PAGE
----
Hand pump vs air compressor - Stromtrooper Forum : Suzuki V-Strom Motorcycle Forums
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post #1 of 14 Old 10-09-2017, 10:21 PM Thread Starter
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Hand pump vs air compressor

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Originally Posted by gdrew View Post
is it not possible to inflate a motorcycle tire with one of those tiny bike hand pumps that take up very little room?

Not to hijack the original thread I’m starting a new discussion. I recently purchased a hand pump as a backup for my Slime compressor that tends to overheat after extended use. This weekend my buddy needed to air up his front tire on his Chinese bike with spoked wheels. Not wanting to unload my gear to access the compressor under the seat I grabbed the pump from my tool tube. I was surprised how easily he got from 14psi to 25psi. Later we both aired down for some dirt riding. I happily grabbed my hand pump only to find it wouldn’t work on the cast wheels on my 650. The valve stem was too close to the spoke so I couldn’t attach the pump. I plan to get a short section of hose with an adapter to put on the valve stem in order to connect the hand pump.
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post #2 of 14 Old 10-09-2017, 10:29 PM
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If adapting the old pump doesn't work, you could try something like this one:

Sorry, I forgot to include the manufacturer's name: It's made by a company called GIYO.
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post #3 of 14 Old 10-09-2017, 10:45 PM
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I have a similar one on my road bike... bicycle that is. Topeak Road Morph I think is the model. I run 80-110 psi depending on the road and it'll get up there with no problem. If you get a bicycle specific pump like that, just make sure it'll fit our Schrader valves. Topeak's will do both, but some brands will only fit presta valves.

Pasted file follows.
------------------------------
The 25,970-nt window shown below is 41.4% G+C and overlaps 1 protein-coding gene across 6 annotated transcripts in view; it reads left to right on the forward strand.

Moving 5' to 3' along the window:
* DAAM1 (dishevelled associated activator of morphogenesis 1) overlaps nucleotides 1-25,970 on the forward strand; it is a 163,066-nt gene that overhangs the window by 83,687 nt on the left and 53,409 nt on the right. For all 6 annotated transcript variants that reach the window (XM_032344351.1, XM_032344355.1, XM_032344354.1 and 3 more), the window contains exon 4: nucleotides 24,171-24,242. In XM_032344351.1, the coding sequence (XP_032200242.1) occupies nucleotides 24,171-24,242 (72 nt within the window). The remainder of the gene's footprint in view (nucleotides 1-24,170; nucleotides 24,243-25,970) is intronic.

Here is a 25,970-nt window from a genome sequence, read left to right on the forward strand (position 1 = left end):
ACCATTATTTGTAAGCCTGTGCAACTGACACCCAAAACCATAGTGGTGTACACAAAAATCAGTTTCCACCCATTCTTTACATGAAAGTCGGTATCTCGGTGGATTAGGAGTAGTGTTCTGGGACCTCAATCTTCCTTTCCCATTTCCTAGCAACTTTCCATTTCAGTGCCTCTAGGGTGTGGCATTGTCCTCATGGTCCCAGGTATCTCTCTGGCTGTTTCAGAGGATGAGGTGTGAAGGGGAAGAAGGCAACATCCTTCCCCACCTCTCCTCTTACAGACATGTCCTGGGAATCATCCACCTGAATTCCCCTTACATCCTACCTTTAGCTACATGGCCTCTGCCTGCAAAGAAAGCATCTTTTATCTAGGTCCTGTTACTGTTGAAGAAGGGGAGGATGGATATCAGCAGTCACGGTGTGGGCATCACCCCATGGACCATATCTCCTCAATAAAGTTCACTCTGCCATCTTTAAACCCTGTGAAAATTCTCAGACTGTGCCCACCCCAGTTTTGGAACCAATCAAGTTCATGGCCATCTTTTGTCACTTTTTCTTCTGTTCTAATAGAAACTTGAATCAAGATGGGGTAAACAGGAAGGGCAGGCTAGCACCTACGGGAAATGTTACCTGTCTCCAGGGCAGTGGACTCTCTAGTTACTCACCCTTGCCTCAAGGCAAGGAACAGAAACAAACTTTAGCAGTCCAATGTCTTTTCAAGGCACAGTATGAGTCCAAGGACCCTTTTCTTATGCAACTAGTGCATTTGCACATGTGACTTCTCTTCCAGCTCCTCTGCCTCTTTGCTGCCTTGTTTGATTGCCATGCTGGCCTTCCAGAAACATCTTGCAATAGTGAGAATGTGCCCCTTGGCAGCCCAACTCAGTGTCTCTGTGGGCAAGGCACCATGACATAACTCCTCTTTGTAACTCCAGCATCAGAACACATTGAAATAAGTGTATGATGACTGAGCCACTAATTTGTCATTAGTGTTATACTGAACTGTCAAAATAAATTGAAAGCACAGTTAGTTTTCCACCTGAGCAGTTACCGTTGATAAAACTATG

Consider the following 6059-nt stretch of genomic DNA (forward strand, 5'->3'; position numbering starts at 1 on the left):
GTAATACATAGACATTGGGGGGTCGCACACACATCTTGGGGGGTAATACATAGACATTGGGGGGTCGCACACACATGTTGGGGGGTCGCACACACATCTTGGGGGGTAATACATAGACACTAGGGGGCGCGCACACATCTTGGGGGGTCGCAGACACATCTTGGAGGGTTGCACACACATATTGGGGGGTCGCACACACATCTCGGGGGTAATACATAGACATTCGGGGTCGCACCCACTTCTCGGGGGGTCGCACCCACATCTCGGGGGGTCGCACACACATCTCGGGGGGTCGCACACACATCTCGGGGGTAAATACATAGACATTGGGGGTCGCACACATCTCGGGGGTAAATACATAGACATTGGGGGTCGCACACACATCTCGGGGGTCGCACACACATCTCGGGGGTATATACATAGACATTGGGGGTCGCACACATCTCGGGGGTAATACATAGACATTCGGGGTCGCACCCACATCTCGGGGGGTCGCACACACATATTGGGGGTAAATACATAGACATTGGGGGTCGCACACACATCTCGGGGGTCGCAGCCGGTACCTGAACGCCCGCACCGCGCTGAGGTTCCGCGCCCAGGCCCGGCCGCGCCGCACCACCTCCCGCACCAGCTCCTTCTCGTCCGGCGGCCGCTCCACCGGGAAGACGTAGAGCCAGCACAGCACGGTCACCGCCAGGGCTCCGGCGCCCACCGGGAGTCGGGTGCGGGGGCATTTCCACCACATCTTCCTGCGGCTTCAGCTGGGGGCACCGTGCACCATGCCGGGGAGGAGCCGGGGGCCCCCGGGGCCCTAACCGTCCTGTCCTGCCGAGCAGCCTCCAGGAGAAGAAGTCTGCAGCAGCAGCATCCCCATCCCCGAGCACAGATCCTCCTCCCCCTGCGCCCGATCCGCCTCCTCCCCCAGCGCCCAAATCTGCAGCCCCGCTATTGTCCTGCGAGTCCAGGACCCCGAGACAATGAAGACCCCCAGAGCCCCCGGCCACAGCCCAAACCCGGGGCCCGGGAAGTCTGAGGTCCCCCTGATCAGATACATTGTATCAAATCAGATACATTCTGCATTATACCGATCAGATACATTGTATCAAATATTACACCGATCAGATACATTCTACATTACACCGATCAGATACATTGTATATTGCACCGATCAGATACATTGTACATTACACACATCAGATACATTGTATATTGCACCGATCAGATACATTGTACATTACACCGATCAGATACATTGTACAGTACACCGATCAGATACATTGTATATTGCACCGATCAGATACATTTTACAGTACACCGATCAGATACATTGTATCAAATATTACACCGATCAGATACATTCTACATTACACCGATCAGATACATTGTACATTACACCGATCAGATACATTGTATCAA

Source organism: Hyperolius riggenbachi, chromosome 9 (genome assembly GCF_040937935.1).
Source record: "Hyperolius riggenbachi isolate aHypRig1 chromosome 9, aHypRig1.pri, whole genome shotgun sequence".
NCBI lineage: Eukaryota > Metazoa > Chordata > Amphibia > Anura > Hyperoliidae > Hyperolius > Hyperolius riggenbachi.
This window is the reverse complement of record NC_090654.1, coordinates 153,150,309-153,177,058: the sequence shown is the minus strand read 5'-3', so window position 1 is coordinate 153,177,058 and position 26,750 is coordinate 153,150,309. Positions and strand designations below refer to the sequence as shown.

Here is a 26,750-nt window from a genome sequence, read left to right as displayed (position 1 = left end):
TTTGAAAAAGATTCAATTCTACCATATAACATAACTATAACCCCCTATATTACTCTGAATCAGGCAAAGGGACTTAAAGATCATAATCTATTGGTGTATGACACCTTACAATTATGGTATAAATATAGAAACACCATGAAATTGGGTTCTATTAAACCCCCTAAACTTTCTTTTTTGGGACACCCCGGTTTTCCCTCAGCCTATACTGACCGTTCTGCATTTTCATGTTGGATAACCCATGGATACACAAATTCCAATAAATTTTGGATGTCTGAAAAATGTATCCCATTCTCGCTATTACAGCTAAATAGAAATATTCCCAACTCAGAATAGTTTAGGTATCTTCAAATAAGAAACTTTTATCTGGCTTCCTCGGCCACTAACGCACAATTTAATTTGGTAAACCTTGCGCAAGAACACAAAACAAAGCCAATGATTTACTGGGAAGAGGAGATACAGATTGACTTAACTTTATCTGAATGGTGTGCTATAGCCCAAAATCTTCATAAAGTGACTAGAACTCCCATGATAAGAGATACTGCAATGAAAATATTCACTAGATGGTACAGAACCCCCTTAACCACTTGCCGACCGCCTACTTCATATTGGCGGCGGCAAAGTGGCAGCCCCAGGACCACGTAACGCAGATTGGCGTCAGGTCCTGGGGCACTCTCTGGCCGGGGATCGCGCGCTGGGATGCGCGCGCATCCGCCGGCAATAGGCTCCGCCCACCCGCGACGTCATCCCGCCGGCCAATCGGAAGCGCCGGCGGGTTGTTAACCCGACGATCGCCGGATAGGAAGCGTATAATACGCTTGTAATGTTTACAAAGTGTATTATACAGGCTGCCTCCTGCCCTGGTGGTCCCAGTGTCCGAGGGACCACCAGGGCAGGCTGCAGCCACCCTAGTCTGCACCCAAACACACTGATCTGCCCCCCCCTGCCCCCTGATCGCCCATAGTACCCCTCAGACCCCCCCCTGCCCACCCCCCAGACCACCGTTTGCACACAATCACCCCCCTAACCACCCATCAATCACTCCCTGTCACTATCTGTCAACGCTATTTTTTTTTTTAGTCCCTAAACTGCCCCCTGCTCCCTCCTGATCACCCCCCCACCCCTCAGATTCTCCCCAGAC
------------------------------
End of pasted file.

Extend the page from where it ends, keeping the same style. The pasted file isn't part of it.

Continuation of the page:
2016 V-Strom 650
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post #4 of 14 Old 10-09-2017, 10:48 PM
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If you find one that works, in the interest of science, try hand-pumping a tire from flat to see how long it takes and report back here.

-Gary
2014 V-Strom 1000 - Desert Khaki
2016 GSX-S1000FA
2012 DR650SE
2011 Burgman 400
2007 Honda Helix
2013 V-Strom 650 - sold
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post #5 of 14 Old 10-09-2017, 11:49 PM
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Yes. It is also possible to make all your own clothes from spinning cotton, but its much more prudent to buy them already made. If you have a slow leak say even with a plug installed, it may take you a week to get somewhere to get it fixed. Another scenario, you have a flat on a busy interstate. Inflating quickly may save your life. Buying an electric pump IMHO is the way to go.

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post #6 of 14 Old 10-10-2017, 09:39 AM
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oh yeah, my R75/6 had a hand pump (oem) affixed to the frame.

I have one of these on my bicycle. though I've never tried this on the bike it seems like a good option to have.


14 tooth for me

Last edited by chicago; 10-10-2017 at 11:03 AM.
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post #7 of 14 Old 10-10-2017, 10:24 AM
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Quote:
Originally Posted by G-Dub View Post
If you find one that works, in the interest of science, try hand-pumping a tire from flat to see how long it takes and report back here.
I would agree, it would be nice to know if pumping up a motorcycle tire in a reasonable amount of time is doable with a quality built bike tire hand pump. When I say reasonable amount of time I'm thinking in the 10 minute range. If a mini hand pump works I'll be putting one on my 650 as part of its permanent complement of tools.
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post #8 of 14 Old 10-10-2017, 11:01 AM
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A friend had a double action hand pump for his motorcycle needs. It seemed to work fine when I used it but that was on a tube type tire. Not sure it would have any affect of a just mounted tubeless tire.
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post #9 of 14 Old 10-10-2017, 11:13 AM
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yeah I think once the bead of a tubeless is broken you need a burst of air to seat the tube. creative use of a strap may help. also there is the starter fluid explosion trick.


14 tooth for me
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post #10 of 14 Old 10-10-2017, 12:17 PM
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I have a couple lezyne pumps for my bicycles and they are the cat's meow! You would be there for a few hours trying to pump up a motorcycle tire though!
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